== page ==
Antiochia ad Cragum
|Alternative name||Antiochetta, Antiocheta, Antiochia Parva, Antiocheta in Rufine|
|Location||Antalya Province, Turkey|
|Cultures||Hellenistic, Roman, Armenian, Byzantine, Medieval|
|Archaeologists||Michael Hoff, Timothy Howe, Rhys Townsend, Ece Erdoğmuş, Birol Can|
|Management||University of Nebraska–Lincoln|
Antiochia ad Cragum (Greek: Αντιόχεια του Κράγου) also known as Antiochetta or Latin: Antiochia Parva (meaning "Little Antiochia") is an ancient Hellenistic city on Mount Cragus overlooking the Mediterranean coast, in the region of Cilicia, in Anatolia. In modern-day Turkey the site is encompassed in the village of Güneyköy, District of Gazipaşa, Antalya Province.
The city was founded by Antiochus IV Epiphanes around 170 BC. It minted coins from the mid-first to the mid-second centuries, the last known of which were issued under Roman Emperor Valerian. The city became part of the kingdom of Lesser Armenia in the 12th century. In 1332, the Knights Hospitallers took the city, after which it was known variously as Antiochetta, Antiocheta, Antiocheta in Rufine (Papal bull of Pope John XXII), and Antiochia Parva.
Some scholars claim an identity of Antiochia ad Cragum with the city Cragus (Kragos), or although it lies more than 100 km away, with Sidyma, which some scholars assert was the Lycian Cragus (Kragos).
In Byzantine times, Antiochia Parva was the seat of an episcopal see of the Roman province of Isauria in the Diocese of the East. It was part of the Patriarchate of Antioch and was suffragan of the Archbishopric of Seleucia.
The five known ancient bishops of this diocese were:
- Antonius took part in the First Council of Nicaea in 325.
- Theodosius in the First Council of Constantinople in 381.
- Acacius was among the fathers of the Council of Chalcedon in 451.
- Zacharias took part in the Trullan Council of 692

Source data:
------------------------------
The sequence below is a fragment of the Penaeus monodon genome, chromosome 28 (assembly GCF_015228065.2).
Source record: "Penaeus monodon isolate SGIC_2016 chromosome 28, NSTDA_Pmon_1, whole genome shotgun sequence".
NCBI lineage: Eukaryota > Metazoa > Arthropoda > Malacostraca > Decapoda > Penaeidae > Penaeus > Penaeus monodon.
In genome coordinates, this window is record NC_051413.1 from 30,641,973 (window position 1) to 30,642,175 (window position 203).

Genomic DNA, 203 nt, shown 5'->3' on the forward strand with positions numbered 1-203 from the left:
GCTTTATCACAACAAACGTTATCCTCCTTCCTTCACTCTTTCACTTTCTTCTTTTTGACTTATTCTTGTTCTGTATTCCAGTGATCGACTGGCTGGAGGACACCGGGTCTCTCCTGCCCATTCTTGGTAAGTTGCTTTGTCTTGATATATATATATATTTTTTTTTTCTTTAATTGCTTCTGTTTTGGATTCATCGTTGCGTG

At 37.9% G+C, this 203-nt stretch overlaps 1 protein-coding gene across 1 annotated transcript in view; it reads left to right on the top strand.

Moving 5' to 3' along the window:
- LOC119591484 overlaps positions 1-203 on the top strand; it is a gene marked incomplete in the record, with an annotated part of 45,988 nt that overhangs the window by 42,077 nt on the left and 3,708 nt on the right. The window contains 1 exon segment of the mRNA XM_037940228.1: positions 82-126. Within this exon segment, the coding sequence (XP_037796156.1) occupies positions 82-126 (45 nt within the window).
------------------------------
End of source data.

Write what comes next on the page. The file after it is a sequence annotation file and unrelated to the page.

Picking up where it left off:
- Theophanes finally witnessed the council held in Constantinople in 879–880 that rehabilitated the patriarch Photius of Constantinople.
The Roman Catholic Diocese of Antiochia Parva is no longer a residential bishopric. It is today listed as a suppressed and titular see of the Roman Catholic Church. The seat is vacant since April 11, 1964. It was held previously by:
- Jacques-Eugène Louis Ménager (June 23, 1955 – December 7, 1961)
- André-Jean-Marie Charles de la Brousse (January 26, 1962 – April 11, 1964)[notes 1]
- Lequien gives Bishop Theophan, episcopus Antiochiae parvae, both home to Antioch in Isauria, and namesake in Caria.
- NBC News.com 09/21/13
- DODD, EMLYN K. (2020). ROMAN AND LATE ANTIQUE WINE PRODUCTION IN THE EASTERN MEDITERRANEAN : a comparative ... archaeological study at antiochia ad cragum. [Place of publication not identified]: ARCHAEOPRESS. ISBN 978-1-78969-403-1. OCLC 1139263254.
- Dodd, Emlyn (2020). "Late Roman viticulture in Rough Cilicia: an unusual wine-press at Antiochia ad Cragum". Journal of Roman Archaeology. 33: 467–482. doi:10.1017/S1047759420001129. ISSN 1047-7594.
- "Dirty Jokes in Latrine Mosaics Entertained Ancient Romans". Live Science. 2 November 2018.
- Michel Lequien, Oriens christianus in quatuor Patriarchatus digestus, Paris 1740, Vol. II, coll. 1017-1020
- Pius Bonifacius Gams, Series episcoporum Ecclesiae Catholicae, Leipzig 1931, p. 438
- Annuario Pontificio 2013 (Libreria Editrice Vaticana 2013 ISBN 978-88-209-9070-1), p. 834